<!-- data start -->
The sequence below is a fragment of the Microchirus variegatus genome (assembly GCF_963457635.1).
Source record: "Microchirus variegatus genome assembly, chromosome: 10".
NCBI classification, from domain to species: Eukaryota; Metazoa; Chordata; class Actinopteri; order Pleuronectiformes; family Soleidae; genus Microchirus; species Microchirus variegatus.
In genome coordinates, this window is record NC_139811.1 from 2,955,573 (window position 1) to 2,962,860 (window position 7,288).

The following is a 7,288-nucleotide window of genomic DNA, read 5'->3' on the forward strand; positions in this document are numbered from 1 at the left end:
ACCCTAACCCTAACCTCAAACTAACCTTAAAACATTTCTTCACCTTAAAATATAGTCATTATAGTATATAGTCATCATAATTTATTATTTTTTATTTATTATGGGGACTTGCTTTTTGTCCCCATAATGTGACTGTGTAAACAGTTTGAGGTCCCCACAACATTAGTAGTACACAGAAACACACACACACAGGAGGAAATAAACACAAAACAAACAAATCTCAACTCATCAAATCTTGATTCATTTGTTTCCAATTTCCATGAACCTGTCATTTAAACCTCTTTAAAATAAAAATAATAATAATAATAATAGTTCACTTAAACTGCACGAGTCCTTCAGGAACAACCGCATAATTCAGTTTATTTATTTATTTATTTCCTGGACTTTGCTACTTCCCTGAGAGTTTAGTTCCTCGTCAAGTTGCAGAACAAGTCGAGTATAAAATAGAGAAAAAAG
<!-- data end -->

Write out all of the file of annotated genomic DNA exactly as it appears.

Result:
The sequence below is a fragment of the Microchirus variegatus genome (assembly GCF_963457635.1).
Source record: "Microchirus variegatus genome assembly, chromosome: 10".
NCBI classification, from domain to species: Eukaryota; Metazoa; Chordata; class Actinopteri; order Pleuronectiformes; family Soleidae; genus Microchirus; species Microchirus variegatus.
In genome coordinates, this window is record NC_139811.1 from 2,955,573 (window position 1) to 2,962,860 (window position 7,288).

The following is a 7,288-nucleotide window of genomic DNA, read 5'->3' on the forward strand; positions in this document are numbered from 1 at the left end:
ACCCTAACCCTAACCTCAAACTAACCTTAAAACATTTCTTCACCTTAAAATATAGTCATTATAGTATATAGTCATCATAATTTATTATTTTTTATTTATTATGGGGACTTGCTTTTTGTCCCCATAATGTGACTGTGTAAACAGTTTGAGGTCCCCACAACATTAGTAGTACACAGAAACACACACACACAGGAGGAAATAAACACAAAACAAACAAATCTCAACTCATCAAATCTTGATTCATTTGTTTCCAATTTCCATGAACCTGTCATTTAAACCTCTTTAAAATAAAAATAATAATAATAATAATAGTTCACTTAAACTGCACGAGTCCTTCAGGAACAACCGCATAATTCAGTTTATTTATTTATTTATTTCCTGGACTTTGCTACTTCCCTGAGAGTTTAGTTCCTCGTCAAGTTGCAGAACAAGTCGAGTATAAAATAGAGAAAAAAG